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Is skawbey a translation of “fire keeper“ role?
Yeah it’s pronounced here as skaw - bay’ and I believe it is an Ojibway word (Ojibway is also called Saulteaux and I don’t know why.). That person is responsible for arranging the rocks in a pile that will be covered in wood and set alight. The skabey brings the hot rocks (grandfathers) into the centre pit with a shovel or pitch fork once all the participants are inside surrounding the pit. Then the skabey closes the tent and the sweat formally begins with the conductor inside labeling hot water onto the rocks and steams the place - it’s totally dark except for the dull glow coming from the rocks, and it becomes hotter each time the steam rises from freshly labeled water. We did gentle sweats - because we were working with immuno-compromised individuals - so maybe only 13 rocks. Still it is quite intense and one must stand-by attentively for the conducted will call fro the door to be opened and this is done in haste as the heat is physically harder on some then on others. This closing and opening is done 4 times. There are often prayer offerings of cedar or tobacco some sprinkled on the hot rocks. Prayers may be said, songs may be sung accompanied by drums and rattles, stories may be shared - especially in the way of teachings. There is commonly food and drink after people emerge from the lodge - often fruit. And water for sure.

Some people liken the sweat lodge to the womb. And some refer to it as their version of what white people call “going to church”.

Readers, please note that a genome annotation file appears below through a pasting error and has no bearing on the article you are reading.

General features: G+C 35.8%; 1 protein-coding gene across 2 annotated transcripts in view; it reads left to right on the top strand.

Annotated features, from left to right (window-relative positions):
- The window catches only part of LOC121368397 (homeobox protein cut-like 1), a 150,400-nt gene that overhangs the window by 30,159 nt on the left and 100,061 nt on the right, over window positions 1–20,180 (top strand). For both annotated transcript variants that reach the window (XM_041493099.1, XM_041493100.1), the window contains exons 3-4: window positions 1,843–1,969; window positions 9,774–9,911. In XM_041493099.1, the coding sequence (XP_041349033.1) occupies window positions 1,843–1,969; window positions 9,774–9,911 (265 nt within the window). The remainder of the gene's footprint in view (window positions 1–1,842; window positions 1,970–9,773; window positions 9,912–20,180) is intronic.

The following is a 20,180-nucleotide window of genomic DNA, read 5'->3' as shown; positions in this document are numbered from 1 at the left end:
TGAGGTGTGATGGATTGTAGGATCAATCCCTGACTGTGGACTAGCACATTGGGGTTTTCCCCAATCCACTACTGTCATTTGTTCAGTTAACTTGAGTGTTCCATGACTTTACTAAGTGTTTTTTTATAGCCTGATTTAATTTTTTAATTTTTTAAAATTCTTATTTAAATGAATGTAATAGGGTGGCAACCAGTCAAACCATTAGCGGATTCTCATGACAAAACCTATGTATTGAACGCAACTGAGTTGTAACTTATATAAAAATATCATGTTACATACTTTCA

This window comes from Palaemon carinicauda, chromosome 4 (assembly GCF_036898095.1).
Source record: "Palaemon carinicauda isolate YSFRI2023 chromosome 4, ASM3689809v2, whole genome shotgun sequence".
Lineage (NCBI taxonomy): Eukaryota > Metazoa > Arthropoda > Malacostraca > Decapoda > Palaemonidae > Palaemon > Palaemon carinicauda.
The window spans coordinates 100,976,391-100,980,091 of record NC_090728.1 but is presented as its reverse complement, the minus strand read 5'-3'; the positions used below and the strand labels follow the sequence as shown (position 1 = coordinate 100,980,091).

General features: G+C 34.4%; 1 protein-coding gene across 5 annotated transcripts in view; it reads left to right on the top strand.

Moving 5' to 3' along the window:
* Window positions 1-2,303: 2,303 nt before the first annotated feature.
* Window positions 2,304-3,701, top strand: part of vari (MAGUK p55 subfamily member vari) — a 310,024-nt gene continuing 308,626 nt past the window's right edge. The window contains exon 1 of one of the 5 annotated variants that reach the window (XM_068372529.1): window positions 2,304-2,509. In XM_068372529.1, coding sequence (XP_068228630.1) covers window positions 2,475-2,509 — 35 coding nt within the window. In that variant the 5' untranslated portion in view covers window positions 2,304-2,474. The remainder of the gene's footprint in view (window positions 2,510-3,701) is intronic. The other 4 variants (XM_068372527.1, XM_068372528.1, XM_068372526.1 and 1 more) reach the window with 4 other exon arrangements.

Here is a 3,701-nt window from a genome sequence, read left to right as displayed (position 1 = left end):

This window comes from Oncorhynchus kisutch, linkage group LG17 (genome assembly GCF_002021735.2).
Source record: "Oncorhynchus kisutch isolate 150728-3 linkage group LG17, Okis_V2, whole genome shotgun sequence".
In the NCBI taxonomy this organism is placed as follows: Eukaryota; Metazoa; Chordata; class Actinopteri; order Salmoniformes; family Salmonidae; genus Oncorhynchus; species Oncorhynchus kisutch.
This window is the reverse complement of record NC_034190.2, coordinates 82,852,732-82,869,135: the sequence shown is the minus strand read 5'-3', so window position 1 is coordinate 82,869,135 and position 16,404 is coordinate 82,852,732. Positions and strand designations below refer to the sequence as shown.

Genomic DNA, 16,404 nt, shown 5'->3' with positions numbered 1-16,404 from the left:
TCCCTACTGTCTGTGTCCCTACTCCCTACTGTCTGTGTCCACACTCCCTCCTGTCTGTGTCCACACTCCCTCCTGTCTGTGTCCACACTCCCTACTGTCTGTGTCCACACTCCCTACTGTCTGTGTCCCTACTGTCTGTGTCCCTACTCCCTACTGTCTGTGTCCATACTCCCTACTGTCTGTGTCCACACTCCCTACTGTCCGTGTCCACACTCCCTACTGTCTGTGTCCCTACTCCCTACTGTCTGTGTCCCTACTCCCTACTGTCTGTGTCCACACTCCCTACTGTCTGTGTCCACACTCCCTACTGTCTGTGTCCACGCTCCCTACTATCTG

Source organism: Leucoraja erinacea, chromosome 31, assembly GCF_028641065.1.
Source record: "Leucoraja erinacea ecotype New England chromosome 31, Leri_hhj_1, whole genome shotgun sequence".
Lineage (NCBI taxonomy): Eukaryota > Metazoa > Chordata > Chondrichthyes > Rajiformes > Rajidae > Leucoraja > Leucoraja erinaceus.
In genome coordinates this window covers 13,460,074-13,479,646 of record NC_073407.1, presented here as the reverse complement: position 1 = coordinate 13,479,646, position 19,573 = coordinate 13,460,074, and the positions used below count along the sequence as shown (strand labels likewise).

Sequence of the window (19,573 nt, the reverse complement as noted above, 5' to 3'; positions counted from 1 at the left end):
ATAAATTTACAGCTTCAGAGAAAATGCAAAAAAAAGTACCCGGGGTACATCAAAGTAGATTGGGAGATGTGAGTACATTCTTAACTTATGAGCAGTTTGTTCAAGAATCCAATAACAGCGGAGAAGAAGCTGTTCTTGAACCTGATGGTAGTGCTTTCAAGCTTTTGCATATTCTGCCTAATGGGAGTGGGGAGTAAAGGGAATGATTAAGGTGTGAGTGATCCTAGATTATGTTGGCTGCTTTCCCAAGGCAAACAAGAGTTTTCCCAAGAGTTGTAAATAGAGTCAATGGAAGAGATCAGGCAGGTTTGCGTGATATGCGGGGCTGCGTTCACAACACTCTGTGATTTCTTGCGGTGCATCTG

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Yes it's paved all the way except for the ferry crossings. At to time of year, July would be best. By Sept it's already cooling off.
As to a Moose Whistle, don't need one. All I have to do is stay far enough behind you that I can stop before the wreckage! 🤣🤣🤣
Yes, well I can see from the graphs that warm clothing would be essential and rain gear as well. That north point is very close to Labrador - does one (can one) ride up the Labrador coast and ferry over or does one ferry over from Cape Breton to St Johns and then ride the length of the province? The latter I presume.

Regarding Moose, I would think those mothers are tall enough that passing under them would be a more likely scenario than nailing them solidly.
 
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Ojibway is also called Saulteaux and I don’t know why.
When I read up on your earlier information about Cheif Peguis it said he was born near Sault Sainte Marie and lead his band from there to settle on the Red River

Sault is French for “rapids”, Sault Ste. Marie = St. Mary’s Rapids

so Saulteaux = either “People of the rapids” or “Sault Ste. Marie clan” for the Anishinaabe?
and for Saulteaux language their dialect of Ojibwa Algonquin?
 

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Anishinaabek - is the plural term - is more of general term like Aboriginal (to my understanding) and used by a lot of Aboriginal people to refer to themselves (ourselves). their kind or “their people”. Peguis did move his people into this area from what is now Ontario. Sault Ste Marie is pronounced: soo saint marie; whereas Saulteaux is pronounced: so - toe (rhyming syllables). There was a land swindle related to the belief that Selkirk was going to be the transportation hub because it was below the rapids and the rail would connect with water transport on Lake Winnipeg. But the city of Winnipeg out manoevred Selkirk for the prize and a set of locks was built to get boats from above the rapids (I.e. Winnipeg) to below the rapids (Selkirk). Peguis’s people got moved to less productive lands further north as their land was going to rapidly increase in value around Selkirk in anticipation of Selkirk winning the bid to be the mid continental trans Canadian rail hub. I think swindle is the right term. But that rip-off pales in comparison to the 600 million acre swindle perpetrated on the Métis by our 1st Prime Minister John A MacDonald & company. Research Métis “scrip” for that story,